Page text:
Heroism and sacrifice are the hallmarks of those inducted into the Impact Fund Class Action Hall of Fame. Patrice Daniels’ (Class of 2018) tale is one of extraordinary courage…
Prior to becoming involved in Rasho v. Walker, I was living in an actively worsening state of untreated, though clinically diagnosed, psychological decompensation, which was exacerbated by the fact that I was housed in solitary confinement at Pontiac Correctional Center in the notoriously sadistic and Draconian north cell house. I was isolated in my cell 23-24 hours a day with no meaningful interpersonal contact, this caused my mental illness symptoms to worsen. Ironically, my initial placement in solitary confinement was related directly to my mental illness, when I used a razor to cut myself and was charged with illegal contraband. As my symptoms worsened, I continued to rack up more time in segregation due to conduct related directly to my mental illness.
The Illinois Department of Corrections deliberately denied access to quality mental health care that is both my right as a citizen as well as my right as a human being. The culture and practices in IDOC that allowed myself and countless others to suffer in our mental illness were extremely hurtful, both physically and mentally, and inhumane. I felt worthless and, quite frankly, I feared my own mind. Untreated mental illness can prove fatal in many instances. As a result of the lack of proper treatment, I, and many others, were ticking time bombs, albeit not of our own choosing.
Once my peers shared with me efforts of the Uptown People’s Law Center to get IDOC to provide better care for prisoners with mental illness, I knew I had to get involved. Although acutely suffering mental instability, I never lost the ability to discern what was just. I strongly believed an injustice was occurring that directly and negatively impacted the entirety of my life and those of countless others. I also believed that so long as these things went unchallenged myself and others would continue to suffer. Not only did I want to change what happens within the prisons, I also wanted to raise public awareness of mental illness in relation to solitary confinement – the criminalization of mental illness within the prison walls.
I was ecstatic the day, in the summer of 2009, I received the file stamped copy of the Complaint. I reread it 100 times. I vividly recall thinking, “we got them.” There was no way an objective court could rule against us. There was a mountain of evidence in our favor, demonstrating the ineptitude of IDOC to provide mental health care to prisoners. As I often say, you can always count on one thing from people wielding unchecked power – ARROGANCE. IDOC’s arrogance would lead to our victory.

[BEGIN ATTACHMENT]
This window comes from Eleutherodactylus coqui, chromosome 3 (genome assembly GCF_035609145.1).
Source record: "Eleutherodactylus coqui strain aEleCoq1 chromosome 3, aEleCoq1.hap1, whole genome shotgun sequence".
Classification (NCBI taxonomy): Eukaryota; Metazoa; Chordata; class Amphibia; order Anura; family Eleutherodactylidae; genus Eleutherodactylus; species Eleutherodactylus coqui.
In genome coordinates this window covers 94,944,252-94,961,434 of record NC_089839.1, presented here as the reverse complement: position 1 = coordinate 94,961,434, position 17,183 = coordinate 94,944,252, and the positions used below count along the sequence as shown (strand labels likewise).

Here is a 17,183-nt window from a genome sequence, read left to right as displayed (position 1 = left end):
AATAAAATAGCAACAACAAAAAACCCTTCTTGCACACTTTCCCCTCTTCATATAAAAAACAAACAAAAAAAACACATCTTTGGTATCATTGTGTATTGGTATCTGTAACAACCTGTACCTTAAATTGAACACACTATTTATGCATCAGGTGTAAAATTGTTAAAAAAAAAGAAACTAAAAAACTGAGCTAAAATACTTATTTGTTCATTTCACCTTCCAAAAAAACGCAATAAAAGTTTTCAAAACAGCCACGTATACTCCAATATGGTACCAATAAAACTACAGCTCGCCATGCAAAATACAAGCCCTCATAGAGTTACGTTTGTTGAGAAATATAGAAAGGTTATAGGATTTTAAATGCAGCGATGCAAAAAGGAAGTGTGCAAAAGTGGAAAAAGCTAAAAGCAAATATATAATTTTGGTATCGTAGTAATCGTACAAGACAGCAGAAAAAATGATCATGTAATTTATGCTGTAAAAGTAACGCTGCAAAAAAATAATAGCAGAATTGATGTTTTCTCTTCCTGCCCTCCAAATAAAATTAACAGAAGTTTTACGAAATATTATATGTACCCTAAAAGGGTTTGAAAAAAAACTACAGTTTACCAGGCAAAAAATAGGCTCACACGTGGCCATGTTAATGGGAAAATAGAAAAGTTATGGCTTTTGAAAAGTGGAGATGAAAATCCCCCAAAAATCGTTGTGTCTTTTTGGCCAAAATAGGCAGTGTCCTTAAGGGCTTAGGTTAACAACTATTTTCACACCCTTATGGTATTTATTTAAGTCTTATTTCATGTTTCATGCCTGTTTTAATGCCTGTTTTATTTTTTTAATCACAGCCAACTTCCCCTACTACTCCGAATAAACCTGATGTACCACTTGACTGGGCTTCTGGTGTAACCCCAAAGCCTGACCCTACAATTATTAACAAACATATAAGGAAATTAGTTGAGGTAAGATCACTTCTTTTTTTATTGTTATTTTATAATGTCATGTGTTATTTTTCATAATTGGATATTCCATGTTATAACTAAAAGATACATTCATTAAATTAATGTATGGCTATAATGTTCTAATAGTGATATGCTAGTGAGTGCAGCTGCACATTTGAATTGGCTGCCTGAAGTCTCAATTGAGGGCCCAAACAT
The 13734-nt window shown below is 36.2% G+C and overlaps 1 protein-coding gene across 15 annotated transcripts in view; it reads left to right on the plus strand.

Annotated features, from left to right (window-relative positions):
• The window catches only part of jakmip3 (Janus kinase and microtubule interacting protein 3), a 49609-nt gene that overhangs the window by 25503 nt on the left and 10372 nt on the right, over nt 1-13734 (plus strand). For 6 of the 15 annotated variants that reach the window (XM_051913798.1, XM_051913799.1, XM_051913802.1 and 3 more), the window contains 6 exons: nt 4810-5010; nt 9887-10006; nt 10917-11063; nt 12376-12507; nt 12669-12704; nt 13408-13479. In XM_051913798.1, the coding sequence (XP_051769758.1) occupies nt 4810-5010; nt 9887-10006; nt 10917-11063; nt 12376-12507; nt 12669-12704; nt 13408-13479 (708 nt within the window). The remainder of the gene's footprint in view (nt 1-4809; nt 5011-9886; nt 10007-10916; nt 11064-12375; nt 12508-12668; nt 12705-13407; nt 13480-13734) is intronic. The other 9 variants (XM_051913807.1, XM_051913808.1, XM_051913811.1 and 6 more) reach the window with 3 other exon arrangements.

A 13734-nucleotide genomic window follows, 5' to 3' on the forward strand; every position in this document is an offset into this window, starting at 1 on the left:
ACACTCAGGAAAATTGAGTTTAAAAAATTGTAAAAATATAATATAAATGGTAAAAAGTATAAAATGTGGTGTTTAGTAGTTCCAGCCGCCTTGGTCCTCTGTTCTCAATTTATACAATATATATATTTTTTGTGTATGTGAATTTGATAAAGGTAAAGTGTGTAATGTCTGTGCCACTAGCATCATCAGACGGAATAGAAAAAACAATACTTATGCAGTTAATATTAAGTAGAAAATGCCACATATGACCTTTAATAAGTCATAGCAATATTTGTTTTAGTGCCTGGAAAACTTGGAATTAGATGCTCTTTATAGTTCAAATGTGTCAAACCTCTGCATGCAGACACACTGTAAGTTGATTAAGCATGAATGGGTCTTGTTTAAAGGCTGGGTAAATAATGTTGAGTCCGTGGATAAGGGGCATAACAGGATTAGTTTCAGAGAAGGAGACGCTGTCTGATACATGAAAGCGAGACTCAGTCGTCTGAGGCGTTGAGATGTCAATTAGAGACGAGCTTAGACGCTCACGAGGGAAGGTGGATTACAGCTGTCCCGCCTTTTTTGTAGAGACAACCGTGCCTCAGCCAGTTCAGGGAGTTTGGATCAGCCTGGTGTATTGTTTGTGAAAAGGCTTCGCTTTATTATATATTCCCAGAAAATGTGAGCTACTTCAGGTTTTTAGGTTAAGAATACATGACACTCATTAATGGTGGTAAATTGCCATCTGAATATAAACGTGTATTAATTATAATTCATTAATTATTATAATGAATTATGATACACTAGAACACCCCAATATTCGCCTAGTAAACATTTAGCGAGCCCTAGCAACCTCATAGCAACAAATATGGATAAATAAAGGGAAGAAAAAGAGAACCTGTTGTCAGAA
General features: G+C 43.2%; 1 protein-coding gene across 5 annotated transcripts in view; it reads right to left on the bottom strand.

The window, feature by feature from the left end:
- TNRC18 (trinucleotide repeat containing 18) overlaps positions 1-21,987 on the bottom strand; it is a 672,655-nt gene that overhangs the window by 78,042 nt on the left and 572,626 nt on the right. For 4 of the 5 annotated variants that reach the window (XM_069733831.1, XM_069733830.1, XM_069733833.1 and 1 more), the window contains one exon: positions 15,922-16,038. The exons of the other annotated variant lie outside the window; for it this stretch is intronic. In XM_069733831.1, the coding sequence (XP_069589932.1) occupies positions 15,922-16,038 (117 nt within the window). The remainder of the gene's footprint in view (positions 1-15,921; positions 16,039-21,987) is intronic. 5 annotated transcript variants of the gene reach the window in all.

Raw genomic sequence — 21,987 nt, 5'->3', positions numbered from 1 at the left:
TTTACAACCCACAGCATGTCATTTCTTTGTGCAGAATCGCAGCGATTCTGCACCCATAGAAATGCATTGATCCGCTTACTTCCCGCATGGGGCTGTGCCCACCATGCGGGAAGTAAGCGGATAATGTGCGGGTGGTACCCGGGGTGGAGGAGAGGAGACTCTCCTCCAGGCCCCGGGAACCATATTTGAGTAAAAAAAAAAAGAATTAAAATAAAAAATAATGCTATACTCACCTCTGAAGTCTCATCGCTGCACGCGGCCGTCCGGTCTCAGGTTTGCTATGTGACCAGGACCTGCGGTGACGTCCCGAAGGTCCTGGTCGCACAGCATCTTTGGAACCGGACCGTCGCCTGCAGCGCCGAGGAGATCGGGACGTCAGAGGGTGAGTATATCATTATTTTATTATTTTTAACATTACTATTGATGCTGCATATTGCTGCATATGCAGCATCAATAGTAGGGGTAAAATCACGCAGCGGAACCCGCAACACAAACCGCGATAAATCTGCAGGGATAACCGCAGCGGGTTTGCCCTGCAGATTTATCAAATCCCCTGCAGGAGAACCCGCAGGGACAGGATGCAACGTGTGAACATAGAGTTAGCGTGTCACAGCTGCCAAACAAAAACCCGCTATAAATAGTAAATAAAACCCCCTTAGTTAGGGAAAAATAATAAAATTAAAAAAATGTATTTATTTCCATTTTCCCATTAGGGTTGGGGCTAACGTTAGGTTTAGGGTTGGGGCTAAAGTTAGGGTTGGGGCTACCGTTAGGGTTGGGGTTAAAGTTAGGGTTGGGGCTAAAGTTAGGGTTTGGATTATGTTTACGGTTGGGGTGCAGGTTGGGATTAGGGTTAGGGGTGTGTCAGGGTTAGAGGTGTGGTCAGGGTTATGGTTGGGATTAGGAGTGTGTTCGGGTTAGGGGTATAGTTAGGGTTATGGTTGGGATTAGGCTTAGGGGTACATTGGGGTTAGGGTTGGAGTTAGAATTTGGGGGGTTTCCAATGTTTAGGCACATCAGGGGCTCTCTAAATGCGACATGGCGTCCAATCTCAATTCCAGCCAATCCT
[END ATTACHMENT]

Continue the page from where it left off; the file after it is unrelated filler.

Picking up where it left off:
Expectedly, subsequent to the filing of the Complaint, I was subjected to retaliation from prison staff. My cell was routinely tossed for so called contraband, documents were regularly confiscated or “lost”, I received countless bogus disciplinary tickets and my solitary confinement outdate ballooned. I was angry, but determined. I continued to stand by the case and speak up. I was not going to allow IDOC to intimidate me into backing down from the fight to wrong an injustice. Compassionate and committed lawyers like our plaintiffs’ attorneys, Alan Mills, Harold Hirshman, Amanda Antholt, Laura Miller, Barry Taylor and Nicole Schult, played a huge role in my ability to carry on. I knew I wasn’t in this fight alone.
On May 13, 2016, when the settlement agreement was filed with the court, I thought of the other 12 named plaintiffs and the unnamed, but just as important, 10,987 others in the class and smiled. It was one of the most gratifying moments of my life. Our voices had finally been heard and our cries were validated. I understood though that the real work had only just begun – a settlement is only as good as its ability to be enforced. Nevertheless, it meant that I and others might finally receive the mental healthcare we needed and deserved. It was a testament to the power of one plus one plus one. Furthermore, it was an affirming nod to justice and equality for all, irrespective of their lot in life and place in society.
In the future, I hope to continue to healthily manage my mental illness. I maintain the dream of having my criminal conviction remanded for resentencing so that I can return to society and be with my soulmate, Joanne Smith-Daniels. While myself and 25 others, as a result of the settlement agreement, are currently housed in a newly opened mental health treatment facility, I won’t rest until the other 10,974 class members get the same level of treatment I am getting today. I will continue to fight to make certain that everyone in the custody of IDOC with diagnosed mental illness receives the care they need and rightfully deserve.
There is nothing “normal” about prisons, human beings were not designed to be locked away in spaces that they cannot get out of, even the strongest person will suffer mentally in an American prison. The struggle continues.